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Every voice is its own unique instrument. The sound of each voice has been honed by a mix of vocal coaches, choral directors, and our own musical exploration. In a choir, our vocal instruments have to blend, creating one unified sound, or tone. Atlanta Master Chorale’s tone is gorgeous, warm, filled with light and heart. Not content with mere robotic perfection, we reach for the humanity and emotion that lives within the tone. After all, the instruments we play are not made out of wood or metal. Our instrument, our sound, our tone, is literally who we are.

When a singer joins a choir, it is understood that she will adjust her tone to match that which is sought by the director. This is easier said than done, because like all singers, all directors have a different idea of what they would like the sound of their choirs to be. If you are singing in a show choir, your director may ask for a bright tone. English choirs traditionally have a forward, ringing tone. Russian choirs employ dark, rich tones. American choirs tend to gravitate toward warm, open tones.

Dr. Nelson likes to say that there are many kinds of virtuosity. One of the most overlooked aspects of virtuosic singing is the ability to create this exquisite tone while keeping the warmth and humanity in the sound. That said, our choristers make up a tapestry of talent. Everyone in the choir has had some form of expensive vocal training, and all solo voices are extremely different in tone. We have operatic baritones, gospel tenors, coloratura sopranos, and dramatic mezzos. We have choral directors, composers, church musicians, and voice teachers (like myself.) Yet we strive to find a way to serve the music with a unified statement. At the end of the day, our goal is for the audience to hear 64 terrific singers and one sound.

In last week’s rehearsal, the women were challenged to find this exquisite, unified tone while singing a very high and soft passage of Eric Whitacre’s “Leonardo Dreams of His Flying Machine.”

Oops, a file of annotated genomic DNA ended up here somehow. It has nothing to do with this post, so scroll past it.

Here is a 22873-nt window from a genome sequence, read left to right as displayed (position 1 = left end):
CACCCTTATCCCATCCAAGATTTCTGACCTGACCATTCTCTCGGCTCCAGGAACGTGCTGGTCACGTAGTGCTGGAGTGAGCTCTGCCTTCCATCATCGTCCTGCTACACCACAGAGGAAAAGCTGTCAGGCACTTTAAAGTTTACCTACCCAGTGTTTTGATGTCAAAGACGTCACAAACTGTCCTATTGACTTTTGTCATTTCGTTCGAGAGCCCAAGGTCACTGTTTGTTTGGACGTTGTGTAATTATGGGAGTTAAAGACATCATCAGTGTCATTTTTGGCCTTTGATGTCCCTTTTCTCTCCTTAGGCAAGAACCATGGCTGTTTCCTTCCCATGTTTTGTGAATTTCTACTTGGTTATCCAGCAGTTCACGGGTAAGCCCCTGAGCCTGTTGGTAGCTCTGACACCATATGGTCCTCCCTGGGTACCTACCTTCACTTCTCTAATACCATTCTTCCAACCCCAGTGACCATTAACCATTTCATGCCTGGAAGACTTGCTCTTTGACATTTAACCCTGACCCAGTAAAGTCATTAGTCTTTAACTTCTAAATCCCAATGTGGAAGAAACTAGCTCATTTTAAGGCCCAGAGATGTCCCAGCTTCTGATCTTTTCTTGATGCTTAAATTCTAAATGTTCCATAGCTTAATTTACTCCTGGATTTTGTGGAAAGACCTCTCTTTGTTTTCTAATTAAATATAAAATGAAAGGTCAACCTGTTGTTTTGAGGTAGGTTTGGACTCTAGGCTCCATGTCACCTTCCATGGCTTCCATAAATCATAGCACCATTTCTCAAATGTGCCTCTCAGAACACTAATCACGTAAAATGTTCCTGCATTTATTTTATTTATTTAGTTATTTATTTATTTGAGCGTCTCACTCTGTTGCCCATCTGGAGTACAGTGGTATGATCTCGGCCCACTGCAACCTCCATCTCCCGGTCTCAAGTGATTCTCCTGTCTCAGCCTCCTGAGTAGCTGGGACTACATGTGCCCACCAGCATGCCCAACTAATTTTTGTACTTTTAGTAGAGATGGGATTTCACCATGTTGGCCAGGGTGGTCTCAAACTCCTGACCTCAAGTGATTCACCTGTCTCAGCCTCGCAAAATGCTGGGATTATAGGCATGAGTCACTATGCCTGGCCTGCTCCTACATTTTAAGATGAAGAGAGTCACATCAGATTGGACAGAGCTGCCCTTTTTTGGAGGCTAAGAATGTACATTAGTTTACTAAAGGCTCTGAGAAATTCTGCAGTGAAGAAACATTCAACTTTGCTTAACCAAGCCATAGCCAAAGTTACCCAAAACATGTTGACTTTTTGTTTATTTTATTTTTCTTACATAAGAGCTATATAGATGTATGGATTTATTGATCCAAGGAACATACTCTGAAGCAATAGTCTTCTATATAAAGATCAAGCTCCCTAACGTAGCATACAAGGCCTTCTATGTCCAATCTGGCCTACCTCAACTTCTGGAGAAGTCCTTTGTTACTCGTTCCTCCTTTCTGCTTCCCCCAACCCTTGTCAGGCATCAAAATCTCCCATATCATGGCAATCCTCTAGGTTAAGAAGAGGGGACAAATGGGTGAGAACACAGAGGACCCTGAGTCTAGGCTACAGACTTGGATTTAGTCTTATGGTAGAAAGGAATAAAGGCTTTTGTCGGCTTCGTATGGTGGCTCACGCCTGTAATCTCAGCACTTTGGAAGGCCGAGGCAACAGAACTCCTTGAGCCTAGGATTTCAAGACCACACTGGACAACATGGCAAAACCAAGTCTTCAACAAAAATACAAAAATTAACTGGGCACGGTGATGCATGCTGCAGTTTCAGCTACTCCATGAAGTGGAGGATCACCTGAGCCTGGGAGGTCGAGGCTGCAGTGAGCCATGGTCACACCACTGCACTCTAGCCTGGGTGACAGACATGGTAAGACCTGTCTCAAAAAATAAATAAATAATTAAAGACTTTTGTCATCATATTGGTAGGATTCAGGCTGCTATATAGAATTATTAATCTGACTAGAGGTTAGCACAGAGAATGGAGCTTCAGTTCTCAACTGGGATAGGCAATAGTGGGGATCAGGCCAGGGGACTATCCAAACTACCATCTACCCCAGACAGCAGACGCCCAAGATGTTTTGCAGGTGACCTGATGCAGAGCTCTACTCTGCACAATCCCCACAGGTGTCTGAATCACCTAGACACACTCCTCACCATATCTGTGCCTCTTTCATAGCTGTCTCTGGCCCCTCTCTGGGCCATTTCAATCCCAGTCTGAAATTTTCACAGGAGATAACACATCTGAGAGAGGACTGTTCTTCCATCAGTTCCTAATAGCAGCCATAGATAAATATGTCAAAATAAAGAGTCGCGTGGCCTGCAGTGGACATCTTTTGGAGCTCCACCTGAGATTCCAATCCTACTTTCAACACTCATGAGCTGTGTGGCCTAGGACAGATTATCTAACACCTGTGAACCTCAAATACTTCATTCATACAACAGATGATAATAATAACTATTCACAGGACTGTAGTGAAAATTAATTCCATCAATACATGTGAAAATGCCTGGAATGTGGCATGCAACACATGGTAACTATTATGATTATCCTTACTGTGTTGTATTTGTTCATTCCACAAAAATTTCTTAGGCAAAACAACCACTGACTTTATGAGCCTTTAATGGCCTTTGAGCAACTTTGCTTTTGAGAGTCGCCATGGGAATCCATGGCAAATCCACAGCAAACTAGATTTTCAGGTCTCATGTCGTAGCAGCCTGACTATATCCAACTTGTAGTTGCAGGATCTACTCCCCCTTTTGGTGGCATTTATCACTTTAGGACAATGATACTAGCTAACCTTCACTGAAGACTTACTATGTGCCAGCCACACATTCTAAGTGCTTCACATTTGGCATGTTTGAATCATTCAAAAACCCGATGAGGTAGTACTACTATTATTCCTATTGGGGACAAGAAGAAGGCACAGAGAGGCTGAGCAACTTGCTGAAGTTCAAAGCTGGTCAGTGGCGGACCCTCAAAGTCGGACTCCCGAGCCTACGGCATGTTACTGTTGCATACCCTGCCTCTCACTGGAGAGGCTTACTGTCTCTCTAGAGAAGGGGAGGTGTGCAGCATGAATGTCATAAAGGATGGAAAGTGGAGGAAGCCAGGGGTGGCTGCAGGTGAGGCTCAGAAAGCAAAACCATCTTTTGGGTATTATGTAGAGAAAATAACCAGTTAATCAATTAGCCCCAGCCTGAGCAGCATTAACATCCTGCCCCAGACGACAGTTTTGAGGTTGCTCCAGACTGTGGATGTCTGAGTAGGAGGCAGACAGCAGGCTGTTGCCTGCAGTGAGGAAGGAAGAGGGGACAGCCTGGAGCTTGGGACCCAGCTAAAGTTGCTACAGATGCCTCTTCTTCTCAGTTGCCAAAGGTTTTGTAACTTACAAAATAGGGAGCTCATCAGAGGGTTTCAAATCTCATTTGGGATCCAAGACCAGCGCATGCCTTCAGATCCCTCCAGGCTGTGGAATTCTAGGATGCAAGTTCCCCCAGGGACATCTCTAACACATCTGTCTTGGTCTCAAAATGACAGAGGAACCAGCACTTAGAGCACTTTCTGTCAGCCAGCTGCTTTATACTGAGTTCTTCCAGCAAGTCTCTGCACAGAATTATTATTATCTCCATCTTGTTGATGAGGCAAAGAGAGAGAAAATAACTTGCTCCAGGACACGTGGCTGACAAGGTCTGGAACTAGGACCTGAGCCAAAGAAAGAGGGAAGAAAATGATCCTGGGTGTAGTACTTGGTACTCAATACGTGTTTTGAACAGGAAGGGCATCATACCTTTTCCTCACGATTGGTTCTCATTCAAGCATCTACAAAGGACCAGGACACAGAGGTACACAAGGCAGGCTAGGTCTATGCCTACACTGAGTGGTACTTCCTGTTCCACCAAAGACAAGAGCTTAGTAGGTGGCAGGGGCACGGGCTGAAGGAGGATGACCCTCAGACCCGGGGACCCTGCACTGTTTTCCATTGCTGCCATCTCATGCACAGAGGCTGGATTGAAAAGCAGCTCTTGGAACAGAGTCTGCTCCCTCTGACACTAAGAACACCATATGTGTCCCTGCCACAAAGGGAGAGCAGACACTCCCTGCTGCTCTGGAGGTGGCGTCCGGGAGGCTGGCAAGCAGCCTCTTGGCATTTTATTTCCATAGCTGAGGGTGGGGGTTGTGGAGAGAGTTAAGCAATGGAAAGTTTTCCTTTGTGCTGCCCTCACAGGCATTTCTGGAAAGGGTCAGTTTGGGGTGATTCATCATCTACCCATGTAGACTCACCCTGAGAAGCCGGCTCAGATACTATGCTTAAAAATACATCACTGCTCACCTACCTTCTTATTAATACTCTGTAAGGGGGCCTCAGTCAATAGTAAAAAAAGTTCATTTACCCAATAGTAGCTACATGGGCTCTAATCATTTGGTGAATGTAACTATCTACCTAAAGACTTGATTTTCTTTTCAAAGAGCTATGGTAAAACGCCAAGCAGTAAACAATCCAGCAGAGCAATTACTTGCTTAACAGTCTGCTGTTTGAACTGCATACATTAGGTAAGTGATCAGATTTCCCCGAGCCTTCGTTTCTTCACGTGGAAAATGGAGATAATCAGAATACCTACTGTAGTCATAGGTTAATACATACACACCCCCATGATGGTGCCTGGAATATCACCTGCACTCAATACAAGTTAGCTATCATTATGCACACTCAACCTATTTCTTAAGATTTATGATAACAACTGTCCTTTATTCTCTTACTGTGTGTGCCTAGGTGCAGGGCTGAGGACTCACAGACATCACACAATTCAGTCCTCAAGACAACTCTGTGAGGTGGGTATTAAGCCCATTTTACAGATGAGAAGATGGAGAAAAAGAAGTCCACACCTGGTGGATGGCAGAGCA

On the first pass, my fellow sopranos and I kept it safe. We gave the phrase a lot of breath support but placed the tone high up in our heads. No way were we going to lose control of that careful tone by opening our voices and using our uvulas. It would be quiet. It would be submissive. It would be safe.

The result? The sound was too thin, too girl-like. We were women! Time to try again.

On the second pass, we straightened up in our seats. We were going to give this phrase some womanly strappiness! The tone moved forward, behind our noses, into the proverbial mask. We are audacious! We are present! We will not be ignored!

Nope. This technique would not serve either. Our tone had too much fizz, tizz, and ring. It was too brash. It needed warmth. This was now the third pass over the same phrase. There was some obvious squirming. The rest of the choir was waiting and we were bordering on wasting rehearsal time. Also, the tenors had nailed their similar phrase on the first try… We sopranos had to step it up, and step it up now.

Dr. Nelson acknowledged that producing the tone required to serve the music was perhaps an impossible task. We needed to sing with a warm, rounded tone, with effervescence, up at the top of our range and at a quiet dynamic. Also, it needed to be in tune.

The sopranos took a collective breath as Dr. Nelson cued us to try again. Jon Easter played our pitches and we held them in our audiation. We opened up our entire instruments, from the space inside our mouths to our throats in our preparatory breath. Gathering in enough breath to run a 100-yard dash, we prepared our abdominal muscles to control its movement through the vocal folds. We knew that by not floating the tone in our heads or pointing it out through the mask, we were opening ourselves up to vulnerability. The tone could flow through this huge resonant space we had created and crack or bump, effectively ruining the flowing phrase. But we threw caution to the wind, exposing the entirety of our voices, and tried a third and final time.

The result? Beautiful. Using our collective skill-sets, we had produced a womanly, warm, light-filled tone that served the phrase perfectly.

We heaved a subtle sigh of relief, ready to sing the next section of the Whitacre and every other phrase of music in life with this tone. Turning the page, we glanced at the next line and its lyrics: “tum, tum, tum.” It became clear that in this passage, we were to imitate the sounds of Leonardo’s machine.

I looked around to my seatmates and smiled. Time to find a different tone for this phrase. After all, if there is something every Atlanta Master Chorale chorister loves, it’s a challenge.

[Katy Covington]

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